The Black Swan Effect - Admission (Real World)

A collection of larger-than-life journeys of three and a half minutes with a Radiohead vibe.

Released Apr 19th, 2010 via Real World / By Jack Sibley
The Black Swan Effect - Admission (Real World) The Black Swan Effect have exploded out of the Southwest with this latest offering of tasty Alternative Rock and British fuzz guitars. Admission is full of rhythmic riffs, soaring yet punchy vocal lines and experimental interludes all with a layer of Strokes-esque ‘indieness’ pasted over the top.

The band the boys have obviously taken most cues from however, is Radiohead with a definite ‘Nice Dream’ feel coming across on ‘In the City’ and lead singer Dominic Greensmith’s falsetto vocal lines sounding almost invariably like Thom Yorke. But there’s an undeniably less pretentious vibe coming off this whole album, which sets it apart from the rest of the crowd. For example, the opening riff to ‘Rat In A Cage’ with its short, sharp jabbing double-stops takes a lot more influence from earlier indie counterparts. Also, ‘Daughter’ with its ‘Kiss Me’ opening chord sequence acts as a short foray into the group’s acoustic talents.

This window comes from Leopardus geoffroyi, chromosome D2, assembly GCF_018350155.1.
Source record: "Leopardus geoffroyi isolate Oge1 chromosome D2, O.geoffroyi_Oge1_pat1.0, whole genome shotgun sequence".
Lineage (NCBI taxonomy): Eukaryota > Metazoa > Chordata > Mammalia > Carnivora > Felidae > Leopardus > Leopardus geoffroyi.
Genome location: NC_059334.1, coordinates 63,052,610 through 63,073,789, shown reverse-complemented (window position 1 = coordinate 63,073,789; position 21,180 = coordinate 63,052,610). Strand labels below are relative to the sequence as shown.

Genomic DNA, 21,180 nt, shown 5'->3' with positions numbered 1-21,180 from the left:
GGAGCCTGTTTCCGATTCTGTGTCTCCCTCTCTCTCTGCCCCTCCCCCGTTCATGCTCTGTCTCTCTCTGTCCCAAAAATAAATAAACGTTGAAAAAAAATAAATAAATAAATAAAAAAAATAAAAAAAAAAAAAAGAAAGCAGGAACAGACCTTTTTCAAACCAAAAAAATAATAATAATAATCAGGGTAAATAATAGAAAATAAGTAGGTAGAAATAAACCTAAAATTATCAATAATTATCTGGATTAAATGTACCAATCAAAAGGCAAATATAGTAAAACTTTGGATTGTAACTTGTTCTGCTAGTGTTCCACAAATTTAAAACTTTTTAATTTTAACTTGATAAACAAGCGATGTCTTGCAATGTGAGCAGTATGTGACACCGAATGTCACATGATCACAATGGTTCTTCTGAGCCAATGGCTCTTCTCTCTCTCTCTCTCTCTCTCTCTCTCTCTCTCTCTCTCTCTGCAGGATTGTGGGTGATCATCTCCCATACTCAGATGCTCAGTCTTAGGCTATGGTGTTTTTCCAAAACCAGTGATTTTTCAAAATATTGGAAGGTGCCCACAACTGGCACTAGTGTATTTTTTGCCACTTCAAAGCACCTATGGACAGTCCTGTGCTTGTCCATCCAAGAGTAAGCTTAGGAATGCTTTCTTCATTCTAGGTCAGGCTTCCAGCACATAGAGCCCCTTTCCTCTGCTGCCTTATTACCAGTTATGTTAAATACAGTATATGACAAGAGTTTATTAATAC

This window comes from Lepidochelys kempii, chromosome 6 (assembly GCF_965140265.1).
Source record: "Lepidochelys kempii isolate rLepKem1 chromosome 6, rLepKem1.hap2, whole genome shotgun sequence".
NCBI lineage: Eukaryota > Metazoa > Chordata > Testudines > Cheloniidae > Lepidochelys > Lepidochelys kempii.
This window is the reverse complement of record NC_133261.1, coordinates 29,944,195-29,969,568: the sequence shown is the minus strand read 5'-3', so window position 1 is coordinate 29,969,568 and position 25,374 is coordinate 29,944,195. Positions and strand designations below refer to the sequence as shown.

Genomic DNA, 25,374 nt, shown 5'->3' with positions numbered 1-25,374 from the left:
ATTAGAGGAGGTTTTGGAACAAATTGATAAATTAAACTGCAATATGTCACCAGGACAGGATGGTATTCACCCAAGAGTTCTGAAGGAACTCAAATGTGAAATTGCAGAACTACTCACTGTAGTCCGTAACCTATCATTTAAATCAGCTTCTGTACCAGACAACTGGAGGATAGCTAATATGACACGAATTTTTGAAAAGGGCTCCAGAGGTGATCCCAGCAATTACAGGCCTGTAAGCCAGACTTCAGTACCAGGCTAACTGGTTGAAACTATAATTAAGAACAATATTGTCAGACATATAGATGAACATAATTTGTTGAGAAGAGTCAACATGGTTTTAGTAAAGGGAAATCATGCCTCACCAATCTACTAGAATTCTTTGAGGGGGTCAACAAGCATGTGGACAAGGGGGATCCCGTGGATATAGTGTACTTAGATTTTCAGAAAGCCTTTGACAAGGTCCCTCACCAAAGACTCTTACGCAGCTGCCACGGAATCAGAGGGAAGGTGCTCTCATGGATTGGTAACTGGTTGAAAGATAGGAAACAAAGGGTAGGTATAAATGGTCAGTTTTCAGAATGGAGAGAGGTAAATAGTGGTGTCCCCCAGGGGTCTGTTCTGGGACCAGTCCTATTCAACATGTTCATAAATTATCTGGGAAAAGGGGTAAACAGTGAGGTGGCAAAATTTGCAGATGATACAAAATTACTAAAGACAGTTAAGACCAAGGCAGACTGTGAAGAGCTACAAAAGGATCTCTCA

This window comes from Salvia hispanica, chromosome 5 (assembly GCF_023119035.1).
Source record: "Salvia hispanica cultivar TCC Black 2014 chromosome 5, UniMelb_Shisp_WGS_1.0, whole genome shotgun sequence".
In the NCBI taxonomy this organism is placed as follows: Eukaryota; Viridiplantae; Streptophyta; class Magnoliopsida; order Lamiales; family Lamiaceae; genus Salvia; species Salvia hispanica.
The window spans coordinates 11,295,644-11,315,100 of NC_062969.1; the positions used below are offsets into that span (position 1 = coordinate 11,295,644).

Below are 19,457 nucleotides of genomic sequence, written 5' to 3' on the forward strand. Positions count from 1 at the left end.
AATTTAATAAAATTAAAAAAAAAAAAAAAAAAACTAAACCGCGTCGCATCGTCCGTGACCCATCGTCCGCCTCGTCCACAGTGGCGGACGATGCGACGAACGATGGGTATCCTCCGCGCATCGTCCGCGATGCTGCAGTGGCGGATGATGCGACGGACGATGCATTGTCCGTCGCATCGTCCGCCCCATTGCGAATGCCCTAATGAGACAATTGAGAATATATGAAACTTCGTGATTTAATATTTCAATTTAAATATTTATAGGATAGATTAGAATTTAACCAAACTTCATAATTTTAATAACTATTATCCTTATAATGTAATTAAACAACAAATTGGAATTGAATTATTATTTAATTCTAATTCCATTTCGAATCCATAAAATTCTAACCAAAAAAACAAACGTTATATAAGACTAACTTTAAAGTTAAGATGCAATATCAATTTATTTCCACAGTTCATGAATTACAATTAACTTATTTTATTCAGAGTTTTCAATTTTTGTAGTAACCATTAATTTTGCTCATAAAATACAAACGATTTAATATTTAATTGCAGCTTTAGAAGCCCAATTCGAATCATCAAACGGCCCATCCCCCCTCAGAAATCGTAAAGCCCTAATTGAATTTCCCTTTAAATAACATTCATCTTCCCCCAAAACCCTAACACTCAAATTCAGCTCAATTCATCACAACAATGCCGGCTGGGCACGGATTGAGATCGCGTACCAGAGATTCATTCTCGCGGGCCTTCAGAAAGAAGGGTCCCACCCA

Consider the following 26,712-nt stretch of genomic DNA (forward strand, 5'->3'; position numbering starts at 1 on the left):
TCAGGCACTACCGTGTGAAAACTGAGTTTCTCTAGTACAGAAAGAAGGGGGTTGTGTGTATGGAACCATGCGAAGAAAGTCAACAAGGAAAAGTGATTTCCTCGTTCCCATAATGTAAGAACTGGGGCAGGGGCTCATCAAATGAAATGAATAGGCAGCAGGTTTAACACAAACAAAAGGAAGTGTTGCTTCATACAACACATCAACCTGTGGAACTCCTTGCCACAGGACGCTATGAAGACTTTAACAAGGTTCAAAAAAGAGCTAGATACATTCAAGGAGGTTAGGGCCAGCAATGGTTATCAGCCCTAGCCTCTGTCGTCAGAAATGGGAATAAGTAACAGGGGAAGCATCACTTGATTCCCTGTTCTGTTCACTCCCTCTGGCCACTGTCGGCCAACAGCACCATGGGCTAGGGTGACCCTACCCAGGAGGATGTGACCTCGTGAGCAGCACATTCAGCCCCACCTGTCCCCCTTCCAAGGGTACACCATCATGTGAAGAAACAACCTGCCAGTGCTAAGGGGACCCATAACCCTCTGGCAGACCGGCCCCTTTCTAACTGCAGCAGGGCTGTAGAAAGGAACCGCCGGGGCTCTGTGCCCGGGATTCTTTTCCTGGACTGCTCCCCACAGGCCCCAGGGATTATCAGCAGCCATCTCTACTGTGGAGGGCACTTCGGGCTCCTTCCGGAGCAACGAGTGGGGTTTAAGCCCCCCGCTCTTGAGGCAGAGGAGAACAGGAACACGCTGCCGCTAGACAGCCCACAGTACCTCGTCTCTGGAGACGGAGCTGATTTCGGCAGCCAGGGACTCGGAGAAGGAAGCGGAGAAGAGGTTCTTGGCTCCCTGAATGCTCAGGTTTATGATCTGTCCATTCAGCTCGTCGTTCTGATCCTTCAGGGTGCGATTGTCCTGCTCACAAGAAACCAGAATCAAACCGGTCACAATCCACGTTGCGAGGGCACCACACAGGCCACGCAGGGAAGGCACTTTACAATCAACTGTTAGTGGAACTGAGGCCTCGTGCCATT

‘Pretty Things’ is an obvious standout track complete with fully scored string and horn parts and an epic time signature adding together to make a miniature journey for the listener and a tragic reminiscence for our protagonist. ‘Come Home’ gets the same sort of reverence with its ability to bring the chorus up to skyscraper heights in terms of pure emotion gushing out of Greensmith’s vocal chords combined with classic rock elements like the simply beautiful organ sound that just makes it through the mix.

That seems to be the story with Admission though – larger-than-life journeys in three and a half minutes that can cover as much ground as is needed with as little procrastination as possible. Packed full of goosebumps moments and air-guitar choruses, this album is all killer no filler in an age where that phrase seems as rare and elusive as black swan.